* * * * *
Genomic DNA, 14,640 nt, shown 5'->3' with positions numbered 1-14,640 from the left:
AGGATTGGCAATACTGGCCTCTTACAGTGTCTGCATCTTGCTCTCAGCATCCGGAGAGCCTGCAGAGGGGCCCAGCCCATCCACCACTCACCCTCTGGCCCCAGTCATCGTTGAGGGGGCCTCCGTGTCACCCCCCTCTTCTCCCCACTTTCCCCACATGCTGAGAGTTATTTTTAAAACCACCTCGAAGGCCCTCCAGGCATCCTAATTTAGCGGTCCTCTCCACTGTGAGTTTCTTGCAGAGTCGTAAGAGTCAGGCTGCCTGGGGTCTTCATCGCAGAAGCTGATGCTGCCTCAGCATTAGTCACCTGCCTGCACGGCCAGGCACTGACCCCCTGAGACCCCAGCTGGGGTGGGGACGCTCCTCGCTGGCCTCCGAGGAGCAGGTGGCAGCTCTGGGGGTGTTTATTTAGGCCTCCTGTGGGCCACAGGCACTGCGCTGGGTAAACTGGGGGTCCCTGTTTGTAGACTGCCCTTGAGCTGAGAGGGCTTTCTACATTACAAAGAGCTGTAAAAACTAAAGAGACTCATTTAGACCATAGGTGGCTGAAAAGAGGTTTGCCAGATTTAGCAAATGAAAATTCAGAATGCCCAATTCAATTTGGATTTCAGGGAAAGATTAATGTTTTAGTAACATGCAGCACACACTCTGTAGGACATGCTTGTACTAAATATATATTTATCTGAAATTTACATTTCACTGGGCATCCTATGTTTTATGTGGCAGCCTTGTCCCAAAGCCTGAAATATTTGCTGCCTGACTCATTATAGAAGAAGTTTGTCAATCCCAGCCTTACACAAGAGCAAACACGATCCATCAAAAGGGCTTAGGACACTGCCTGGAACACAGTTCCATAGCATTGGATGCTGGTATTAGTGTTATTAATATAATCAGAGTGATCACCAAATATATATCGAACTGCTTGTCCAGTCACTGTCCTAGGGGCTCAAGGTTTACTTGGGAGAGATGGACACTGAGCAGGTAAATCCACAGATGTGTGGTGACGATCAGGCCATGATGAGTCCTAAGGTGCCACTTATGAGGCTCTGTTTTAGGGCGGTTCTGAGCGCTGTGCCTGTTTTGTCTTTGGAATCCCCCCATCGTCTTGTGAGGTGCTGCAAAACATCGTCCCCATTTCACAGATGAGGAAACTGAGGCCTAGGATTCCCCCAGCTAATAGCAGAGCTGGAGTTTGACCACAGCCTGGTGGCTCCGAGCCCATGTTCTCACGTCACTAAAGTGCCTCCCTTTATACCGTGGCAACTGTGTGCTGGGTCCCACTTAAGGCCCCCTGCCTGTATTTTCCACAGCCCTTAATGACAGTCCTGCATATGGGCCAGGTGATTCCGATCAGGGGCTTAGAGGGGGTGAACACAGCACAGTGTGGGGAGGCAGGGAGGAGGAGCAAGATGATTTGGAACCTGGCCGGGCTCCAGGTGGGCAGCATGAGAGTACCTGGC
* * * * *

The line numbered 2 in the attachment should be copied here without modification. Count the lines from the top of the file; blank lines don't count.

AGGATTGGCAATACTGGCCTCTTACAGTGTCTGCATCTTGCTCTCAGCATCCGGAGAGCCTGCAGAGGGGCCCAGCCCATCCACCACTCACCCTCTGGCCCCAGTCATCGTTGAGGGGGCCTCCGTGTCACCCCCCTCTTCTCCCCACTTTCCCCACATGCTGAGAGTTATTTTTAAAACCACCTCGAAGGCCCTCCAGGCATCCTAATTTAGCGGTCCTCTCCACTGTGAGTTTCTTGCAGAGTCGTAAGAGTCAGGCTGCCTGGGGTCTTCATCGCAGAAGCTGATGCTGCCTCAGCATTAGTCACCTGCCTGCACGGCCAGGCACTGACCCCCTGAGACCCCAGCTGGGGTGGGGACGCTCCTCGCTGGCCTCCGAGGAGCAGGTGGCAGCTCTGGGGGTGTTTATTTAGGCCTCCTGTGGGCCACAGGCACTGCGCTGGGTAAACTGGGGGTCCCTGTTTGTAGACTGCCCTTGAGCTGAGAGGGCTTTCTACATTACAAAGAGCTGTAAAAACTAAAGAGACTCATTTAGACCATAGGTGGCTGAAAAGAGGTTTGCCAGATTTAGCAAATGAAAATTCAGAATGCCCAATTCAATTTGGATTTCAGGGAAAGATTAATGTTTTAGTAACATGCAGCACACACTCTGTAGGACATGCTTGTACTAAATATATATTTATCTGAAATTTACATTTCACTGGGCATCCTATGTTTTATGTGGCAGCCTTGTCCCAAAGCCTGAAATATTTGCTGCCTGACTCATTATAGAAGAAGTTTGTCAATCCCAGCCTTACACAAGAGCAAACACGATCCATCAAAAGGGCTTAGGACACTGCCTGGAACACAGTTCCATAGCATTGGATGCTGGTATTAGTGTTATTAATATAATCAGAGTGATCACCAAATATATATCGAACTGCTTGTCCAGTCACTGTCCTAGGGGCTCAAGGTTTACTTGGGAGAGATGGACACTGAGCAGGTAAATCCACAGATGTGTGGTGACGATCAGGCCATGATGAGTCCTAAGGTGCCACTTATGAGGCTCTGTTTTAGGGCGGTTCTGAGCGCTGTGCCTGTTTTGTCTTTGGAATCCCCCCATCGTCTTGTGAGGTGCTGCAAAACATCGTCCCCATTTCACAGATGAGGAAACTGAGGCCTAGGATTCCCCCAGCTAATAGCAGAGCTGGAGTTTGACCACAGCCTGGTGGCTCCGAGCCCATGTTCTCACGTCACTAAAGTGCCTCCCTTTATACCGTGGCAACTGTGTGCTGGGTCCCACTTAAGGCCCCCTGCCTGTATTTTCCACAGCCCTTAATGACAGTCCTGCATATGGGCCAGGTGATTCCGATCAGGGGCTTAGAGGGGGTGAACACAGCACAGTGTGGGGAGGCAGGGAGGAGGAGCAAGATGATTTGGAACCTGGCCGGGCTCCAGGTGGGCAGCATGAGAGTACCTGGC